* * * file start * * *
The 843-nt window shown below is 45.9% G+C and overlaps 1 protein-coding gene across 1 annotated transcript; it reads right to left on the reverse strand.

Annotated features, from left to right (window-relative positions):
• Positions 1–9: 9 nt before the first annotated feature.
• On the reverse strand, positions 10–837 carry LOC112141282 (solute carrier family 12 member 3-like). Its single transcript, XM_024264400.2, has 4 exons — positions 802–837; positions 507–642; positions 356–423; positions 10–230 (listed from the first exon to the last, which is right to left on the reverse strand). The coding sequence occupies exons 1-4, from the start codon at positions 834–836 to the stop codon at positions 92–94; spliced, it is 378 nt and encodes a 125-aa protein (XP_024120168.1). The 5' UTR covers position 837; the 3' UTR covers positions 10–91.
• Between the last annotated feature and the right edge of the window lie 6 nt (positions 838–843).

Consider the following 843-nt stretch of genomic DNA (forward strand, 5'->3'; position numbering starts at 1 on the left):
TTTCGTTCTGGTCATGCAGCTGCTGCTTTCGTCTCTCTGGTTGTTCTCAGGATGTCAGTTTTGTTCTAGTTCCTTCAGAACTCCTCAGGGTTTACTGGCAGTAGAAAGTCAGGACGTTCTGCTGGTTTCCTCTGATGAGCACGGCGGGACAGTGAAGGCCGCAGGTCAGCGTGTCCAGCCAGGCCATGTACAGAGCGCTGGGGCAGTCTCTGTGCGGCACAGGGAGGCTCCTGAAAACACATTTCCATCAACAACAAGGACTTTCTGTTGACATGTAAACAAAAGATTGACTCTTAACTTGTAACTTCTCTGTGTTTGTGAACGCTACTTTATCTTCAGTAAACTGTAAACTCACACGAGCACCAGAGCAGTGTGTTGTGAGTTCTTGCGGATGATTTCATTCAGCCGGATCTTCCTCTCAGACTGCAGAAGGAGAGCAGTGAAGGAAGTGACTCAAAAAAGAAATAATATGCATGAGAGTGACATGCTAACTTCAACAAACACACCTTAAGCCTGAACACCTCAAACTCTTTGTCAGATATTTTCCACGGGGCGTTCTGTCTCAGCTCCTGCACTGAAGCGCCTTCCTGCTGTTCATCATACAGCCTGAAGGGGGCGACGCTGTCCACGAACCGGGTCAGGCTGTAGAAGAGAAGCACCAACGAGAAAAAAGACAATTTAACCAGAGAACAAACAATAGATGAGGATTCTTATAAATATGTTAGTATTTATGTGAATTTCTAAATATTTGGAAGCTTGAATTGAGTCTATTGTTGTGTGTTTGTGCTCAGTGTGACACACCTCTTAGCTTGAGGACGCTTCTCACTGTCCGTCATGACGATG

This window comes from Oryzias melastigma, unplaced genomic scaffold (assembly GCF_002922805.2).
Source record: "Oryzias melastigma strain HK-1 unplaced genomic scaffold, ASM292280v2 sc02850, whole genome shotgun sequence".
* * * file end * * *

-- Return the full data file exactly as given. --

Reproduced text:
The 843-nt window shown below is 45.9% G+C and overlaps 1 protein-coding gene across 1 annotated transcript; it reads right to left on the reverse strand.

Annotated features, from left to right (window-relative positions):
• Positions 1–9: 9 nt before the first annotated feature.
• On the reverse strand, positions 10–837 carry LOC112141282 (solute carrier family 12 member 3-like). Its single transcript, XM_024264400.2, has 4 exons — positions 802–837; positions 507–642; positions 356–423; positions 10–230 (listed from the first exon to the last, which is right to left on the reverse strand). The coding sequence occupies exons 1-4, from the start codon at positions 834–836 to the stop codon at positions 92–94; spliced, it is 378 nt and encodes a 125-aa protein (XP_024120168.1). The 5' UTR covers position 837; the 3' UTR covers positions 10–91.
• Between the last annotated feature and the right edge of the window lie 6 nt (positions 838–843).

Consider the following 843-nt stretch of genomic DNA (forward strand, 5'->3'; position numbering starts at 1 on the left):
TTTCGTTCTGGTCATGCAGCTGCTGCTTTCGTCTCTCTGGTTGTTCTCAGGATGTCAGTTTTGTTCTAGTTCCTTCAGAACTCCTCAGGGTTTACTGGCAGTAGAAAGTCAGGACGTTCTGCTGGTTTCCTCTGATGAGCACGGCGGGACAGTGAAGGCCGCAGGTCAGCGTGTCCAGCCAGGCCATGTACAGAGCGCTGGGGCAGTCTCTGTGCGGCACAGGGAGGCTCCTGAAAACACATTTCCATCAACAACAAGGACTTTCTGTTGACATGTAAACAAAAGATTGACTCTTAACTTGTAACTTCTCTGTGTTTGTGAACGCTACTTTATCTTCAGTAAACTGTAAACTCACACGAGCACCAGAGCAGTGTGTTGTGAGTTCTTGCGGATGATTTCATTCAGCCGGATCTTCCTCTCAGACTGCAGAAGGAGAGCAGTGAAGGAAGTGACTCAAAAAAGAAATAATATGCATGAGAGTGACATGCTAACTTCAACAAACACACCTTAAGCCTGAACACCTCAAACTCTTTGTCAGATATTTTCCACGGGGCGTTCTGTCTCAGCTCCTGCACTGAAGCGCCTTCCTGCTGTTCATCATACAGCCTGAAGGGGGCGACGCTGTCCACGAACCGGGTCAGGCTGTAGAAGAGAAGCACCAACGAGAAAAAAGACAATTTAACCAGAGAACAAACAATAGATGAGGATTCTTATAAATATGTTAGTATTTATGTGAATTTCTAAATATTTGGAAGCTTGAATTGAGTCTATTGTTGTGTGTTTGTGCTCAGTGTGACACACCTCTTAGCTTGAGGACGCTTCTCACTGTCCGTCATGACGATG

This window comes from Oryzias melastigma, unplaced genomic scaffold (assembly GCF_002922805.2).
Source record: "Oryzias melastigma strain HK-1 unplaced genomic scaffold, ASM292280v2 sc02850, whole genome shotgun sequence".